(I’m interviewing people I meet as I tour across the country) Padma Viswanathan moved to Fayetteville in the summer of 2006. Before Fayetteveille she lived in Tuscon where she did an MFA in creative writing and before that she lived in San Francisco with my ex-girlfriend. I stayed with Padma and her husband Geoff Brock when I was in town for a reading at the University of Arkansas.
I moved to Fayetteville in the summer of 2006 because my husband got a job here in the creative writing department teaching poetry and literary translation. We already had our son Ravi. He was one-and-a-half when we moved here. Our daughter Mira was born here in September 2007.
Our son was born in Tucson. My mom came to help. She came earlier than we wanted, and stayed longer than we intended, and in those weeks she cooked amazing Indian meals and did all our laundry and made everything very pleasant during a very difficult time. At the end of that time when we were totally in her thrall she offered to retire from her job and come live with us for a couple of months. After a couple of months she said, “Do you want me to convince your dad to retire as well?” and I said sure and Geoff said yes yes yes make them come. So we rented a little apartment for them because we didn’t have a house big enough for them to live with us.
When we moved to Fayetteville we bought a house big enough that they could have the second floor. It’s possible in Fayetteville for someone in our income bracket to buy a house large enough that your parents can have two bedrooms. They stay with us eight months of the year, exactly during the academic cycle. Last year, when my book came out, they stayed on in May to let me do a couple weeks of trips.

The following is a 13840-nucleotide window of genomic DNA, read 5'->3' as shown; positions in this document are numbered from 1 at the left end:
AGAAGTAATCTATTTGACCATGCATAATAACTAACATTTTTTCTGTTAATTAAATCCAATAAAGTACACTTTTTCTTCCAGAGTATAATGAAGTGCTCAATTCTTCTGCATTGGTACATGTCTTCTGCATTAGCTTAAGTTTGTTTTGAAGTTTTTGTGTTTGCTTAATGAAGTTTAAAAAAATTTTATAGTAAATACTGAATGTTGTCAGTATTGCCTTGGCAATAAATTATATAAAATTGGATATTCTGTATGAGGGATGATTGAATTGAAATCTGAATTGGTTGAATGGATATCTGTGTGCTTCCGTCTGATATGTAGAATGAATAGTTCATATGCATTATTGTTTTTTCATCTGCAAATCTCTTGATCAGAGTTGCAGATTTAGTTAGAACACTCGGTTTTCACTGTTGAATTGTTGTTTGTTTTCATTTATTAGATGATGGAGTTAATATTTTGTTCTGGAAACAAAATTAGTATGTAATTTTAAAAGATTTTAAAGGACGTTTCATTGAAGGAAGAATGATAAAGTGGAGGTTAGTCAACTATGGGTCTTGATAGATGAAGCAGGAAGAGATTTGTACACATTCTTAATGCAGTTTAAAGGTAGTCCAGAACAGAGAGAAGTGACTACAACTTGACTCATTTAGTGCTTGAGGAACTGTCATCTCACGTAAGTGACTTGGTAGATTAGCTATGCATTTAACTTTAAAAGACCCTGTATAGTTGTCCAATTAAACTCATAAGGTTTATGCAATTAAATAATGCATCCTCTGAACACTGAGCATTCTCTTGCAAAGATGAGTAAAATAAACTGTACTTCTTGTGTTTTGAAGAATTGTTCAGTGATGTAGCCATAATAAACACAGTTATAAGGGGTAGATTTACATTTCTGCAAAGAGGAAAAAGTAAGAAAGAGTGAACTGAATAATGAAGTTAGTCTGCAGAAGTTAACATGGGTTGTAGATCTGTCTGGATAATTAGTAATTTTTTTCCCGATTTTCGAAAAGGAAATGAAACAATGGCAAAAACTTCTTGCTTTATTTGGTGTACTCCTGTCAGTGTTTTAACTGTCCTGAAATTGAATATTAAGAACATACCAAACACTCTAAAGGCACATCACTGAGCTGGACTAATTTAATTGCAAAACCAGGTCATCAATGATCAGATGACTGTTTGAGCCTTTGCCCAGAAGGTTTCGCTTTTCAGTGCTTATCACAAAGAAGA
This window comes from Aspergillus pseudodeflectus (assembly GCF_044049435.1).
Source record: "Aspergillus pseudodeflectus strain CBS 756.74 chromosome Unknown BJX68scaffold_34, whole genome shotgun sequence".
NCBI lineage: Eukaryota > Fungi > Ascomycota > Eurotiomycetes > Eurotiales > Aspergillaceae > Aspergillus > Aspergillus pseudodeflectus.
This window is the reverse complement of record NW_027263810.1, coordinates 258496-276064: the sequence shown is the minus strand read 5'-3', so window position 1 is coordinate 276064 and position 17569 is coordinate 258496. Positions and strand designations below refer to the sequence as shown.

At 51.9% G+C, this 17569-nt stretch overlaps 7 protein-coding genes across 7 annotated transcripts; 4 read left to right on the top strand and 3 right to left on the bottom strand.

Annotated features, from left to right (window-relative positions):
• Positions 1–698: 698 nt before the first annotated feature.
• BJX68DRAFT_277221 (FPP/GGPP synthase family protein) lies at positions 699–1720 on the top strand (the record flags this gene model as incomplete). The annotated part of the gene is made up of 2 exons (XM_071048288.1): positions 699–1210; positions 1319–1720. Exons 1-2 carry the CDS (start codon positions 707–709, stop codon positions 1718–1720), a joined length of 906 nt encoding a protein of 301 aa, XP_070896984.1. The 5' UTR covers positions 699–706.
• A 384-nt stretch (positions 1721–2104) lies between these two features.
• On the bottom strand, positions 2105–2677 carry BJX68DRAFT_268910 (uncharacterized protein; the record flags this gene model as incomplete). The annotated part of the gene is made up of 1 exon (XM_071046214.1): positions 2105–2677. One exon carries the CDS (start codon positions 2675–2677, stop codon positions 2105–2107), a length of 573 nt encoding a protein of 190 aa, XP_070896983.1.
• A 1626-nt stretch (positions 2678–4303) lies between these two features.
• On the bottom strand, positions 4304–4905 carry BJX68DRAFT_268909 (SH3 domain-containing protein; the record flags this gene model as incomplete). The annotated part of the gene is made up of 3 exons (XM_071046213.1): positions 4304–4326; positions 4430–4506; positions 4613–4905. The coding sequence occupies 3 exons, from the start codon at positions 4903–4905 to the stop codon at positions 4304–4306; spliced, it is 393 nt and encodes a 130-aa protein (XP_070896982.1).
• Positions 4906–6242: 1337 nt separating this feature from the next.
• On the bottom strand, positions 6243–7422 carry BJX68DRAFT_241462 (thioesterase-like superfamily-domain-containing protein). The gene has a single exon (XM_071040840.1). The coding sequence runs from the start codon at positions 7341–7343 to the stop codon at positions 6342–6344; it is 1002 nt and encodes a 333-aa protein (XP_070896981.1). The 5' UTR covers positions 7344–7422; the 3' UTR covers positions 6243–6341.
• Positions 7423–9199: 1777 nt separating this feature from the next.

They have a condo still in Edmonton where I grew up and they go back there for six weeks around Christmas to see all their doctors and for my mother’s mother. I grew up with my mother’s mother in the house. We’re kind of replicating what I had when I grew up.
Geoff’s parents also moved here. Before we moved to Tucson Geoff’s dad was already retired and didn’t really have a permanent place of residence. When we moved to Tucson he came to visit and ended up buying a condo there on the other side of town. And then, when we moved to Fayetteville, he had remarried and was again drifting around. They bought a house in Fayetteville less than a mile from us.
Geoff’s mom had also met someone and they decided they wanted to consolidate their households. Her boyfriend was in Indiana and she was in Dallas looking after her own aged mom who by then had gone into a home. They looked at a few different places and realized that Fayetteville offers a lot. So they also decided to buy a house here.
My mother has setup a play group in our home. Two mornings a week three other parents arrive, each with two children. Eight children with their parents or grandparents assemble and my mom has designed very specific activities based on montessori principles. She did a montessori certification just out of interest and really wanted our kids to have regular friends that they do structured activities with.
I miss the big cities less and less. We travel a lot so we get to spend time in metropolises. I’m also aware that my friends in big cities who have kids, their lives change too. It would be nice to have more access to funky coffee shops. The playgrounds in San Francisco are actually amazing and we miss our friends in those places. But with travel and that’s the best we can do. Maybe I don’t let myself think about it too much.
I never would have left Montreal if it wasn’t for Geoff. Geoff loved san francisco but it was not realistic for people like us to own a home, let alone a big enough place for my parents to live with us. In lifestyle terms to be working artists this is a great place for us. I have an office. Our home is spacious and comfortable. We can do this without having to scramble madly all the time to make money. And Fayetteville being a smaller center lets us have that. And it’s nice to be away from the sort of clutter of gossip and agents. I have really great friends who are writers and I like to talk to them about the business of writing but I don’t necessarily want to be running into that on a daily basis. Our friends here aren’t writers and so you’re away from the business of writing and you can focus on the writing itself in a way that I find refreshing.
Picture of Dickson Street Bookshop by Jason Hudson.